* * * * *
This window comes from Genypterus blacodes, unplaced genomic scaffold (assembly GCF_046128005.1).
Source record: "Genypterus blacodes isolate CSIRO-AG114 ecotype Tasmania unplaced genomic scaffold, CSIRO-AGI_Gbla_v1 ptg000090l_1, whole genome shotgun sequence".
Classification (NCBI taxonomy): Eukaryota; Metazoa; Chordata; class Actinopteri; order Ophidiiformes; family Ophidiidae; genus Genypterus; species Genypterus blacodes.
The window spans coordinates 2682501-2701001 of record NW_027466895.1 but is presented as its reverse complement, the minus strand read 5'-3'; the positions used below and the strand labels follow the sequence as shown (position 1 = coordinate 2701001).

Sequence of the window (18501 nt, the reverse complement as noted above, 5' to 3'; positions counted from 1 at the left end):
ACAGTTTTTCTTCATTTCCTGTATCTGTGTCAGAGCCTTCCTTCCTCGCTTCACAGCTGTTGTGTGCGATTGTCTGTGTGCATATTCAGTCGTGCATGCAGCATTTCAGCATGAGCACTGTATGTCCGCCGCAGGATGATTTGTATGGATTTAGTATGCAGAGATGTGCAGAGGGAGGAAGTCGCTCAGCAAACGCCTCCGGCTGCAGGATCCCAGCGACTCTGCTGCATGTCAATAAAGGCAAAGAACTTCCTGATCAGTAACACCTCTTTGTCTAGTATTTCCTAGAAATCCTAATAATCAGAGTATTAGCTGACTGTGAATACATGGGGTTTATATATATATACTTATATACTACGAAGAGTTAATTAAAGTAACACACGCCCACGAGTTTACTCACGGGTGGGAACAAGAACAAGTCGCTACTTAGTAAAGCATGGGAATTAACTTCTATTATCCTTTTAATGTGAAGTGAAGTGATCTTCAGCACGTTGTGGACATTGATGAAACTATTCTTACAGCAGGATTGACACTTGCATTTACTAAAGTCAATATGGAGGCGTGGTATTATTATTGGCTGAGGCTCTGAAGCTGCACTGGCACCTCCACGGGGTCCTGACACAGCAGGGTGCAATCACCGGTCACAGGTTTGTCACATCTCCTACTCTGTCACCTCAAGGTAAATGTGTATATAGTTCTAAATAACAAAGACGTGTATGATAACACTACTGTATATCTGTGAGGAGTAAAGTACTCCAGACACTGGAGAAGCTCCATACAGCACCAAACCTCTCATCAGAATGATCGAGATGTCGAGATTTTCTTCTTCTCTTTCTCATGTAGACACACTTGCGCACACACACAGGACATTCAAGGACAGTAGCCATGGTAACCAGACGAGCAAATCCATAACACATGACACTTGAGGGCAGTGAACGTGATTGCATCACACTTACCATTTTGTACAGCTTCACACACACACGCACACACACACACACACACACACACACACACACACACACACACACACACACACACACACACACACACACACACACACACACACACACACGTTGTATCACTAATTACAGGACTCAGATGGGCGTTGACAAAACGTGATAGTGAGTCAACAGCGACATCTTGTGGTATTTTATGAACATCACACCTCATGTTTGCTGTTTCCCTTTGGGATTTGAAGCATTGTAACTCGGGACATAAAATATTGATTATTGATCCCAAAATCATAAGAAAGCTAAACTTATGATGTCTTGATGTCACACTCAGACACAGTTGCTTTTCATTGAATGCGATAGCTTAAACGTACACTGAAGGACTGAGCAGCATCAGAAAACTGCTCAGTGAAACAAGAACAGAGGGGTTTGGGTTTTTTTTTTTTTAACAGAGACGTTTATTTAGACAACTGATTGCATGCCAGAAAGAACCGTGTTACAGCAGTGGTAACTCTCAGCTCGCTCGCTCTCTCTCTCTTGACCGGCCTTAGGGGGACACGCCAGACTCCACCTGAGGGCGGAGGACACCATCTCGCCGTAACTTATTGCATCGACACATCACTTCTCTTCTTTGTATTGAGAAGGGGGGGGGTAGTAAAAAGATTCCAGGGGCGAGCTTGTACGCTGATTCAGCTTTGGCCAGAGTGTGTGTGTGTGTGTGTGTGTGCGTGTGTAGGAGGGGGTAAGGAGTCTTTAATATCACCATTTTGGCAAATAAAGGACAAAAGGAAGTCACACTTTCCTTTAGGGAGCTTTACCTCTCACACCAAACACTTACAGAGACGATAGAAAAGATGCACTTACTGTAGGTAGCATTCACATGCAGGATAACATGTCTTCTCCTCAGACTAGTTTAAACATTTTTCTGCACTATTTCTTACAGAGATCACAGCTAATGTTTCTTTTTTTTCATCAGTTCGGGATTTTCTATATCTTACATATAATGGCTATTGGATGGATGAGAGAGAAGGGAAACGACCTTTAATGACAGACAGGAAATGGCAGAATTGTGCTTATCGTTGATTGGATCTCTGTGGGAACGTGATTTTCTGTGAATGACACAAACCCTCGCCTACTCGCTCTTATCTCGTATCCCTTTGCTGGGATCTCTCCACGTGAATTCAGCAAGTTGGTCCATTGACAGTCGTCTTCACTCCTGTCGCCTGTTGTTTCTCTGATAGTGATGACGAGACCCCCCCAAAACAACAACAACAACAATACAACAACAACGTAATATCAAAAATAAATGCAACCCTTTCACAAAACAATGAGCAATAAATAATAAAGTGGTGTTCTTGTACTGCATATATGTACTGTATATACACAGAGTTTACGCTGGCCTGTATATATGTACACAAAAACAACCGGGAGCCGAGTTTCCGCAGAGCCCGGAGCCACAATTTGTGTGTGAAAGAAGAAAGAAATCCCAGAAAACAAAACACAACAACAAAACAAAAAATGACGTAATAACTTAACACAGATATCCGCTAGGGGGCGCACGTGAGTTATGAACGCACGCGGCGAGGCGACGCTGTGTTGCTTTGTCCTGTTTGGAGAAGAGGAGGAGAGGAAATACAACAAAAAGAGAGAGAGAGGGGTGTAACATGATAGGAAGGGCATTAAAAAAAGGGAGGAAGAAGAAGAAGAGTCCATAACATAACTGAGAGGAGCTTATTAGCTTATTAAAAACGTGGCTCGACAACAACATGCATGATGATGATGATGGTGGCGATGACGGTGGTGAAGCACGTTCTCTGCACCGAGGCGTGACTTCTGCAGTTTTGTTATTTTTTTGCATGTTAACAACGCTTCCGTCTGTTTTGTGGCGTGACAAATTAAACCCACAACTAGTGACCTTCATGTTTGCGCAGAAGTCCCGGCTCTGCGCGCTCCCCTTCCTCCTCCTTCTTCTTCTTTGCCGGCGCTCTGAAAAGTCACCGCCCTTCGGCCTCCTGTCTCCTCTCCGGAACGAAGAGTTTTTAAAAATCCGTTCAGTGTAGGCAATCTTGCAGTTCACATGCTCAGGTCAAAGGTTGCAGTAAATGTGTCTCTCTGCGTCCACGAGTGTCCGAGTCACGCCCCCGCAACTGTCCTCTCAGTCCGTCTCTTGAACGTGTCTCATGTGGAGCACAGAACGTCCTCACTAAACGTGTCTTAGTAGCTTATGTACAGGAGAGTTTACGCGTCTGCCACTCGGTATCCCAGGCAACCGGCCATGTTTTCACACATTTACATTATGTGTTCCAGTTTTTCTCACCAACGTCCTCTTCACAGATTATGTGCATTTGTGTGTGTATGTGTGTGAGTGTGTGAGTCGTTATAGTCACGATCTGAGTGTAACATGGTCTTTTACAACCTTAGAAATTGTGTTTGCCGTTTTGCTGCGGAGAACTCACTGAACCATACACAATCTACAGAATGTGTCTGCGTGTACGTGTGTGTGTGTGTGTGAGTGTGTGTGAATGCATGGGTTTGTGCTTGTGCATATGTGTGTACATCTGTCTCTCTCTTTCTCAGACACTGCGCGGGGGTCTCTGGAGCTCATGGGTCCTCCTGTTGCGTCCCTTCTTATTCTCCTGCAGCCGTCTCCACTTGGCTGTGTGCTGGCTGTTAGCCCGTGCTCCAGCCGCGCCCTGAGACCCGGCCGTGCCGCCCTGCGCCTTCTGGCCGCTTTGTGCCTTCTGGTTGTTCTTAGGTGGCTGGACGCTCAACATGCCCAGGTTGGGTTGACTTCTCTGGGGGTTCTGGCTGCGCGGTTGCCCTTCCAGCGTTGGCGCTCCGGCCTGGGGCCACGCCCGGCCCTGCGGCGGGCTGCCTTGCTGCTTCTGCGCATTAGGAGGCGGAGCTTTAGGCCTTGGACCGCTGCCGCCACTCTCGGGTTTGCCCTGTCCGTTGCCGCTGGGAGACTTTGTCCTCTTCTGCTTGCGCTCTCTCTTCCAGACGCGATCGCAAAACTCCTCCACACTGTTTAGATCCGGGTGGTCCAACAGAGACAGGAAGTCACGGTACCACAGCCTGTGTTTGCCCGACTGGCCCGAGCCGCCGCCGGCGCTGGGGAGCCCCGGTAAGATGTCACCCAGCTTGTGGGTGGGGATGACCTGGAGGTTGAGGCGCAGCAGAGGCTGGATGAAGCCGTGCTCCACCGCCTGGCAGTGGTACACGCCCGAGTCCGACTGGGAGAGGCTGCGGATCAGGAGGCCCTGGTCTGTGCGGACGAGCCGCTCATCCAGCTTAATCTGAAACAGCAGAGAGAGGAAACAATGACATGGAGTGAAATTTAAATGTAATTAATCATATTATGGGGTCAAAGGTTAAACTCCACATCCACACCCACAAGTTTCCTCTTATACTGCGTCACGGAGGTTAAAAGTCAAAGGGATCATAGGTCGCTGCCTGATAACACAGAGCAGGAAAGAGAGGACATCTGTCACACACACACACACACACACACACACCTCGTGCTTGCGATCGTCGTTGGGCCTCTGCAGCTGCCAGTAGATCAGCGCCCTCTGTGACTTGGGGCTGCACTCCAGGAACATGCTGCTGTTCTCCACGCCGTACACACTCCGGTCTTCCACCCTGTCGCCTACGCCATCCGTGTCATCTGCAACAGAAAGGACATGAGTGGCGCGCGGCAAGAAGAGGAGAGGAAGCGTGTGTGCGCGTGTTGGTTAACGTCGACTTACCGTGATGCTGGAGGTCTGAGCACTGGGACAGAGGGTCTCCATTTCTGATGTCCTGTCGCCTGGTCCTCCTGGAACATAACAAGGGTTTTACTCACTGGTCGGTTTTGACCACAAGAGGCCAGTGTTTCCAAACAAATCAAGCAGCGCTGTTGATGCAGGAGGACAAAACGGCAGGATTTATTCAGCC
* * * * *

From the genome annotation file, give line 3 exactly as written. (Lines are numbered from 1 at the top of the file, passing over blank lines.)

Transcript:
Classification (NCBI taxonomy): Eukaryota; Metazoa; Chordata; class Actinopteri; order Ophidiiformes; family Ophidiidae; genus Genypterus; species Genypterus blacodes.